BE A MAN.
A Florida Atlantic University student said he was punished after he refused a professor’s directive to stomp on a piece of paper with the word “Jesus” written on it. The university, meanwhile, is defending the assignment as a lesson in debate.
“I’m not going to be sitting in a class having my religious rights desecrated,” student Ryan Rotela told television station WPEC. “I truly see this as I’m being punished.”
Rotela, who is a devout Mormon, said the instructor in his Intercultural Communications class told the students to write the name “Jesus” on a sheet of paper. Then, they were told to put the paper on the floor.
“He had us all stand up and he said ‘Stomp on it,’” Rotela said. “I picked up the paper from the floor and put it right back on the table.
The young college student told the instructor, Deandre Poole, that the assignment was insulting and offensive.
“I said to the professor, ‘With all due respect to your authority as a professor, I do not believe what you told us to do was appropriate,’” Rotela said. ‘I believe it was unprofessional and I was deeply offended by what you told me to do.’”
Rotela took his concerns to Poole’s supervisor – where he was promptly suspended from the class.
Poole did not return calls seeking comment.
According to his university profile, he has a PhD from Howard University and is authoring a book titled, “Obamamania: The Rise of a Mythical Hero.”
A university spokesperson told they could not comment about Rotela’s case due to student privacy laws.
However, the university is defending the instructor’s assignment to stomp on the name of Jesus.
“As with any academic lesson, the exercise was meant to encourage students to view issues from many perspectives, in direct relation with the course objectives,” said Noemi Marin, the university’s director of the school of communication and multimedia studies.
“While at times the topics discussed may be sensitive, a university environment is a venue for such dialogue and debate,” Marin added.
The lesson on bashing the name of Christ is included in a textbook titled, “Intercultural Communication: A Contextual Approach, 5th Edition.”
Fox News obtained a synopsis of the lesson that got Rotela in trouble.
“Have the students write the name JESUS in big letters on a piece of paper,” the lesson reads. “Ask the students to stand up and put the paper on the floor in front of them with the name facing up. Ask the students to think about it for a moment. After a brief period of silence instruct them to step on the paper. Most will hesitate. Ask why they can’t step on the paper. Discuss the importance of symbols in culture.”
Paul Kengor, the executive director of the Center for Vision and Values at Grove City College, told Fox News he’s not surprised by the classroom lesson.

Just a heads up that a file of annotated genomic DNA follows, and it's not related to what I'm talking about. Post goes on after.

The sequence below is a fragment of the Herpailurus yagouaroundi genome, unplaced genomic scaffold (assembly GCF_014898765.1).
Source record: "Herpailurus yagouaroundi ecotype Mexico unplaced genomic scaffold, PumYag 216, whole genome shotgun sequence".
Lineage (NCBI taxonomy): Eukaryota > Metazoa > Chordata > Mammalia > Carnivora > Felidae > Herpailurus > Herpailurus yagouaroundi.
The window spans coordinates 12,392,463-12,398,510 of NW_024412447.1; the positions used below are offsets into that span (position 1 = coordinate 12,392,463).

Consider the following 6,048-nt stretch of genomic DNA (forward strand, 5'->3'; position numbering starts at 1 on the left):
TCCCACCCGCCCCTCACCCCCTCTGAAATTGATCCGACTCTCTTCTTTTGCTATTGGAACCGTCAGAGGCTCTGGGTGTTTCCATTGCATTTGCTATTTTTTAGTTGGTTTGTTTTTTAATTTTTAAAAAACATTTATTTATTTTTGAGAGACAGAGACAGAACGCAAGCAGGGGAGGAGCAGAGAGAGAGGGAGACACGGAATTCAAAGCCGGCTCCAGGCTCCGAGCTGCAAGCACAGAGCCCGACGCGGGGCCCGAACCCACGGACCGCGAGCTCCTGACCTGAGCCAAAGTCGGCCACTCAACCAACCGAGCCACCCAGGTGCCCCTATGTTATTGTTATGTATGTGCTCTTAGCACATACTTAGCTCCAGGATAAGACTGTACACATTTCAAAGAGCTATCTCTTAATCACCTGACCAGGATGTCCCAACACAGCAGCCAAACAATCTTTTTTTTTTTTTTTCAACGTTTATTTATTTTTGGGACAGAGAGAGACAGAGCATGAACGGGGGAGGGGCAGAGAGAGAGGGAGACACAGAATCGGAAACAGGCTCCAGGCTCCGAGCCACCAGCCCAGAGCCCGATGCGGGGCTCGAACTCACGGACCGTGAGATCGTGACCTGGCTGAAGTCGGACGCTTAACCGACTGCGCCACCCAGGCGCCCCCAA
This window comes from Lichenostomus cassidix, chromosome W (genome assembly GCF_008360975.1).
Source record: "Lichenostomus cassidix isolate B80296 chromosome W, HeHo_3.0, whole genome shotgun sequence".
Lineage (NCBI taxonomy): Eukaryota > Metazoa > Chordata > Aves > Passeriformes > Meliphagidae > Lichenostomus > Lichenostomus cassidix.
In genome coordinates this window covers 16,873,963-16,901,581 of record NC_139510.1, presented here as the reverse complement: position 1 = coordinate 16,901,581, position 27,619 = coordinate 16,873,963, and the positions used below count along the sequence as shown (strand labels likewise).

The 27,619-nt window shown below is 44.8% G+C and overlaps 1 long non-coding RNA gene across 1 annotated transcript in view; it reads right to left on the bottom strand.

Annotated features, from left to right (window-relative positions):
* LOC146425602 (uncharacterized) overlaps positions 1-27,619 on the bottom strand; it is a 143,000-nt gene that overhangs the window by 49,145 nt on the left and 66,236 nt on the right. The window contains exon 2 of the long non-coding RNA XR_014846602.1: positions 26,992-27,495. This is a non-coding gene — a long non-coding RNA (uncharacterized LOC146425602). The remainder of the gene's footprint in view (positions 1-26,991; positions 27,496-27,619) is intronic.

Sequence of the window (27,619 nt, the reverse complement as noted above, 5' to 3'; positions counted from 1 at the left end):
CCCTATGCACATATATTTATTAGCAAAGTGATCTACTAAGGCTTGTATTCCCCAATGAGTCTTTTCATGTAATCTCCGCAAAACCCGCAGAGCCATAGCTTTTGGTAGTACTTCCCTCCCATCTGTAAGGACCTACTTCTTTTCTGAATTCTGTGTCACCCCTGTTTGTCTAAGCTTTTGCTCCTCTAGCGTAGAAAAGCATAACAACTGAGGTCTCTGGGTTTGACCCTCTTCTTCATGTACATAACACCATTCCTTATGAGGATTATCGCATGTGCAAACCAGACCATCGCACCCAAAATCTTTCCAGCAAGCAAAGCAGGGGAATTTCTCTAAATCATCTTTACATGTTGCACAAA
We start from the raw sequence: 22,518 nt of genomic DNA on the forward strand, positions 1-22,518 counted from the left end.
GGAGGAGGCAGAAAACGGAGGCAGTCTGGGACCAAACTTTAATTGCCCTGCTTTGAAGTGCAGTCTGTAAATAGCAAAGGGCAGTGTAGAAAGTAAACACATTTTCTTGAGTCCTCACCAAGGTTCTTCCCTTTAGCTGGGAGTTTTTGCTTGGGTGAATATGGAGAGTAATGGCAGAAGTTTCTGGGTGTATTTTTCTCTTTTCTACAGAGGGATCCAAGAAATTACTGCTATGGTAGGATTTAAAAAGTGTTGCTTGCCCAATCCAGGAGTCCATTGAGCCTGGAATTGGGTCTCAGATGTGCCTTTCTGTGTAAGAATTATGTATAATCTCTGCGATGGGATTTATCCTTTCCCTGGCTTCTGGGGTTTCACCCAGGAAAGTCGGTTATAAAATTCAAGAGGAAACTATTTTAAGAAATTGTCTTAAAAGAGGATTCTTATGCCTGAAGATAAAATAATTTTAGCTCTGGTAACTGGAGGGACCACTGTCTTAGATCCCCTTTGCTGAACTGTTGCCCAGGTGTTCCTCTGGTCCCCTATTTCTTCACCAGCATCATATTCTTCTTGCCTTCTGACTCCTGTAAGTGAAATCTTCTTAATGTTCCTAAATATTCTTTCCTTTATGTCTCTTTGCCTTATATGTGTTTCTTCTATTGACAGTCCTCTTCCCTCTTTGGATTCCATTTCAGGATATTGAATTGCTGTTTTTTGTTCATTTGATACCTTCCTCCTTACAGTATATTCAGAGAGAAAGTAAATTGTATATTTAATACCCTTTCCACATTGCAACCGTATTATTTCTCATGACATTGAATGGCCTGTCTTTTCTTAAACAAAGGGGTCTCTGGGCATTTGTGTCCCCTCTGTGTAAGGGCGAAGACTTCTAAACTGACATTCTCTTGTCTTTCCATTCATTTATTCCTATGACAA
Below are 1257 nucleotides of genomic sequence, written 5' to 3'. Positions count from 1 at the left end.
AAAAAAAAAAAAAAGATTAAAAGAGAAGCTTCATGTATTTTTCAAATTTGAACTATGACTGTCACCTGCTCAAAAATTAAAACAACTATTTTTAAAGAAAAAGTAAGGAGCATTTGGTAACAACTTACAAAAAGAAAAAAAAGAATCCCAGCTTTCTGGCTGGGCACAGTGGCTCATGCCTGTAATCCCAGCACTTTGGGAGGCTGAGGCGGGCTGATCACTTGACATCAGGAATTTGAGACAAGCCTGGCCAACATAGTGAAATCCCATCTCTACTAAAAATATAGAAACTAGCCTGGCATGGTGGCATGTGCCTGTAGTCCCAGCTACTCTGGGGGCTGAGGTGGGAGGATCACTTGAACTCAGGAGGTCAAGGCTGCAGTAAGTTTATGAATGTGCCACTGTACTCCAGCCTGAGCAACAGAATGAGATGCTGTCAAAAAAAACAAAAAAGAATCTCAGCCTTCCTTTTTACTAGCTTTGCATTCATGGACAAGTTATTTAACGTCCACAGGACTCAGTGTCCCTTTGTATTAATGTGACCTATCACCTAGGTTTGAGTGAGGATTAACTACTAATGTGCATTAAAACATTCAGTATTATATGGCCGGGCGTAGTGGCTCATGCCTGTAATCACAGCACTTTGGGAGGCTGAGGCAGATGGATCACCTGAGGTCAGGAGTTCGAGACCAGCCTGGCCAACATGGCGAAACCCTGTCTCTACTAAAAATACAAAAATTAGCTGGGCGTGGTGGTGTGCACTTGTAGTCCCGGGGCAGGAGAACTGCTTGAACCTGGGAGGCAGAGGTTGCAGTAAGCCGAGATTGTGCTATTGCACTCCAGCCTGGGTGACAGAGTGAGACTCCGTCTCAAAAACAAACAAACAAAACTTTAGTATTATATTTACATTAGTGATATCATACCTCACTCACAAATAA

“These are the new secular disciples of ‘diversity’ and ‘tolerance’ – empty buzzwords that make liberals and progressives feel good while they often refuse to tolerate and sometimes even assault traditional Christian and conservative beliefs,” Kengor said.
Kengor said classes like the one at Florida Atlantic University demonstrate the contempt many public institutions hold for people of faith.
“It also reflects the rising confidence and aggression of the new secularists and atheists, especially at our sick and surreal modern universities,” he said.
The university did not explain why students were only instructed to write the name of Jesus – and not the name of Mohammed or another religious figure.
“Gee, I wonder if the instructor would dare do this with the name of Mohammed,” Kengor wondered.
Rotela said the idea of stomping on the name of Jesus was beyond his comprehension.
“Any time you stomp on something it shows you believe that it has no value,” he told the television station. “If you were to stomp on the word Jesus – it says the word has no value.”This post was written by Todd Starnes. For the original article, go to: http://radio.foxnews.com/toddstarnes/top-stories/professor-makes-students-stomp-on-jesus.htmlIt appears that the school has since issued an apology. For the apology, go to: http://usnews.nbcnews.com/_news/2013/03/27/17485007-florida-school-apologizes-after-students-stomp-on-jesus?lite
The story continues: http://www.classicalarminian.com/2013/04/stomping-on-jesus-and-hasty-conclusions.html
A common problem that men have is how to handle it when a coworker has pornography at work. This is a very touchy issue.
What do you do when men are gathered around on the work site looking at pictures of naked women?
If a guy doesn't participate, he is "hen-pecked" or "gay" or.... The name calling starts and the accusations fly if a guy isn't "one of the guys." He's not a "team player." What's a man to do in these situations? After all, he has a reputation to protect.